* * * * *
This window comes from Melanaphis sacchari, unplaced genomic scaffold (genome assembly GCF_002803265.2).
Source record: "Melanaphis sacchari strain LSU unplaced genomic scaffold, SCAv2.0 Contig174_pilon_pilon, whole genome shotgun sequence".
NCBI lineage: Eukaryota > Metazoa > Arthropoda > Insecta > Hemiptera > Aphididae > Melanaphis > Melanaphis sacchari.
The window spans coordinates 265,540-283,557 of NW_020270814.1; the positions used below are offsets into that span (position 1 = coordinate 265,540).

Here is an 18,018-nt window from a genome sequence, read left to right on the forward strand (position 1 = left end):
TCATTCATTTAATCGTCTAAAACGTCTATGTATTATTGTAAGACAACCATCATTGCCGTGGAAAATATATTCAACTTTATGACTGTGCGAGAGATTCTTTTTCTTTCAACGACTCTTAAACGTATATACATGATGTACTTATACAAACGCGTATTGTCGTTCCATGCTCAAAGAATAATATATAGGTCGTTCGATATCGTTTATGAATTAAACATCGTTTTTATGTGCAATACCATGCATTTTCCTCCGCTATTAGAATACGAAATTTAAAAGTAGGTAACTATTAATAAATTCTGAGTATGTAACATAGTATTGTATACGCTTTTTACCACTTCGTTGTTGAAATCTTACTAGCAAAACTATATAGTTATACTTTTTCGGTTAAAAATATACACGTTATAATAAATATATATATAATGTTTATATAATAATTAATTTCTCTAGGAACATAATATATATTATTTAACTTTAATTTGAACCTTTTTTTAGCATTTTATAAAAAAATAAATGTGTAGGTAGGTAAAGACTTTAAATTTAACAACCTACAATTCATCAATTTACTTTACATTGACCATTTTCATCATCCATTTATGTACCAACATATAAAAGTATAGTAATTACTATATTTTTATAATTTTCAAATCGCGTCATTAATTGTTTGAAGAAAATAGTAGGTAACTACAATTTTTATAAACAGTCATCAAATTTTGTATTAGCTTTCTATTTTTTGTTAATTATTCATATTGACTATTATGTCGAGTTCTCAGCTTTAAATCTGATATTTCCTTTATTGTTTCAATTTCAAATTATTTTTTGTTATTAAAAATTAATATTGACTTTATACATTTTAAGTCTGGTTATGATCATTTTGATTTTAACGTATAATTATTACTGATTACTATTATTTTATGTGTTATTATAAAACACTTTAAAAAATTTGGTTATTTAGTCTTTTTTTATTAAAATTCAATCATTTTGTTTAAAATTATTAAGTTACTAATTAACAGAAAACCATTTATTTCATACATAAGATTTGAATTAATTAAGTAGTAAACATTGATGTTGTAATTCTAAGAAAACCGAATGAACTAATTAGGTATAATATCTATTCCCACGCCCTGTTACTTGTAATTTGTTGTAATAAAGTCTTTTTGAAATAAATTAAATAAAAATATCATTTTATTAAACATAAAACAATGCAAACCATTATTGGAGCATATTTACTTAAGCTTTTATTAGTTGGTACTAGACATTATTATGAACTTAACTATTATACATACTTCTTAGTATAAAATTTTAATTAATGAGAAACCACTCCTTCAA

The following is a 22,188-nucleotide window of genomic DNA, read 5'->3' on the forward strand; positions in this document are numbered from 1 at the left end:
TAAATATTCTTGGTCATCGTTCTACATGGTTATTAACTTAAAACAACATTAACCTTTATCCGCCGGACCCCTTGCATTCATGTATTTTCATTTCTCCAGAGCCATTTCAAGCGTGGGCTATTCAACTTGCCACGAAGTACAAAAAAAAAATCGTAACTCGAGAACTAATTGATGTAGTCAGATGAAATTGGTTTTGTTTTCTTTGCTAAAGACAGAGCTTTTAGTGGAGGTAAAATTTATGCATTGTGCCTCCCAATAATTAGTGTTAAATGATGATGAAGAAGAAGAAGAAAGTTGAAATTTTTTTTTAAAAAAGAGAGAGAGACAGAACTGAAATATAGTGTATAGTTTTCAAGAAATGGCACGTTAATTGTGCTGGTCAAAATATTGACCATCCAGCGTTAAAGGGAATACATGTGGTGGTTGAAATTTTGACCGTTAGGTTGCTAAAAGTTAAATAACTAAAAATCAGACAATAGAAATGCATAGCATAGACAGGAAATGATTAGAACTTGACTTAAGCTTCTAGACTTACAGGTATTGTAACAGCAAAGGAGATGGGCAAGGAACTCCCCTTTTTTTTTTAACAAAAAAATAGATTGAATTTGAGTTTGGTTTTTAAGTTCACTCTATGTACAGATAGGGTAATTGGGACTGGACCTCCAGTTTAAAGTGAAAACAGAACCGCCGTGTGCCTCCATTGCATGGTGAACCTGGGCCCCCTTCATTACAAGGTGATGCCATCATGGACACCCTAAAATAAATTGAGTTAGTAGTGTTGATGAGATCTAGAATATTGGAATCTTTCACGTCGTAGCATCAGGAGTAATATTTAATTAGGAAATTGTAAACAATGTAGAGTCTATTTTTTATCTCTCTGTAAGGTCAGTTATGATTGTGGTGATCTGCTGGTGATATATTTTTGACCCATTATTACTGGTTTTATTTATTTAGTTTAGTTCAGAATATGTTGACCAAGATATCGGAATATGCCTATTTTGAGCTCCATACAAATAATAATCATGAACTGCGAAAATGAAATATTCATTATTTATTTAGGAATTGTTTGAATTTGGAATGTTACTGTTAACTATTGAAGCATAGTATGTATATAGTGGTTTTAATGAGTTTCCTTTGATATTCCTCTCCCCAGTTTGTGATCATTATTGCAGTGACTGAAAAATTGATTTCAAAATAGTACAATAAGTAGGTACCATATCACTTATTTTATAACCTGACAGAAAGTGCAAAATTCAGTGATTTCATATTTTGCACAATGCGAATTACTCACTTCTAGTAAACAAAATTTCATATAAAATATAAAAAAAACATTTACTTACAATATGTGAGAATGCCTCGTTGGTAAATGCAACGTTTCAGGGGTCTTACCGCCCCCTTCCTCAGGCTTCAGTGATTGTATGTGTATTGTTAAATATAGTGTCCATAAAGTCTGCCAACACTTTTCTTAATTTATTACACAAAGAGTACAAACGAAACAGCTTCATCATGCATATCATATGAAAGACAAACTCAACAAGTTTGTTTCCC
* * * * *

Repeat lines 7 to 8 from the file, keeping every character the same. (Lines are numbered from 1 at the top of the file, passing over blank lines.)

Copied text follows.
The following is a 22,188-nucleotide window of genomic DNA, read 5'->3' on the forward strand; positions in this document are numbered from 1 at the left end:
TAAATATTCTTGGTCATCGTTCTACATGGTTATTAACTTAAAACAACATTAACCTTTATCCGCCGGACCCCTTGCATTCATGTATTTTCATTTCTCCAGAGCCATTTCAAGCGTGGGCTATTCAACTTGCCACGAAGTACAAAAAAAAAATCGTAACTCGAGAACTAATTGATGTAGTCAGATGAAATTGGTTTTGTTTTCTTTGCTAAAGACAGAGCTTTTAGTGGAGGTAAAATTTATGCATTGTGCCTCCCAATAATTAGTGTTAAATGATGATGAAGAAGAAGAAGAAAGTTGAAATTTTTTTTTAAAAAAGAGAGAGAGACAGAACTGAAATATAGTGTATAGTTTTCAAGAAATGGCACGTTAATTGTGCTGGTCAAAATATTGACCATCCAGCGTTAAAGGGAATACATGTGGTGGTTGAAATTTTGACCGTTAGGTTGCTAAAAGTTAAATAACTAAAAATCAGACAATAGAAATGCATAGCATAGACAGGAAATGATTAGAACTTGACTTAAGCTTCTAGACTTACAGGTATTGTAACAGCAAAGGAGATGGGCAAGGAACTCCCCTTTTTTTTTTAACAAAAAAATAGATTGAATTTGAGTTTGGTTTTTAAGTTCACTCTATGTACAGATAGGGTAATTGGGACTGGACCTCCAGTTTAAAGTGAAAACAGAACCGCCGTGTGCCTCCATTGCATGGTGAACCTGGGCCCCCTTCATTACAAGGTGATGCCATCATGGACACCCTAAAATAAATTGAGTTAGTAGTGTTGATGAGATCTAGAATATTGGAATCTTTCACGTCGTAGCATCAGGAGTAATATTTAATTAGGAAATTGTAAACAATGTAGAGTCTATTTTTTATCTCTCTGTAAGGTCAGTTATGATTGTGGTGATCTGCTGGTGATATATTTTTGACCCATTATTACTGGTTTTATTTATTTAGTTTAGTTCAGAATATGTTGACCAAGATATCGGAATATGCCTATTTTGAGCTCCATACAAATAATAATCATGAACTGCGAAAATGAAATATTCATTATTTATTTAGGAATTGTTTGAATTTGGAATGTTACTGTTAACTATTGAAGCATAGTATGTATATAGTGGTTTTAATGAGTTTCCTTTGATATTCCTCTCCCCAGTTTGTGATCATTATTGCAGTGACTGAAAAATTGATTTCAAAATAGTACAATAAGTAGGTACCATATCACTTATTTTATAACCTGACAGAAAGTGCAAAATTCAGTGATTTCATATTTTGCACAATGCGAATTACTCACTTCTAGTAAACAAAATTTCATATAAAATATAAAAAAAACATTTACTTACAATATGTGAGAATGCCTCGTTGGTAAATGCAACGTTTCAGGGGTCTTACCGCCCCCTTCCTCAGGCTTCAGTGATTGTATGTGTATTGTTAAATATAGTGTCCATAAAGTCTGCCAACACTTTTCTTAATTTATTACACAAAGAGTACAAACGAAACAGCTTCATCATGCATATCATATGAAAGACAAACTCAACAAGTTTGTTTCCC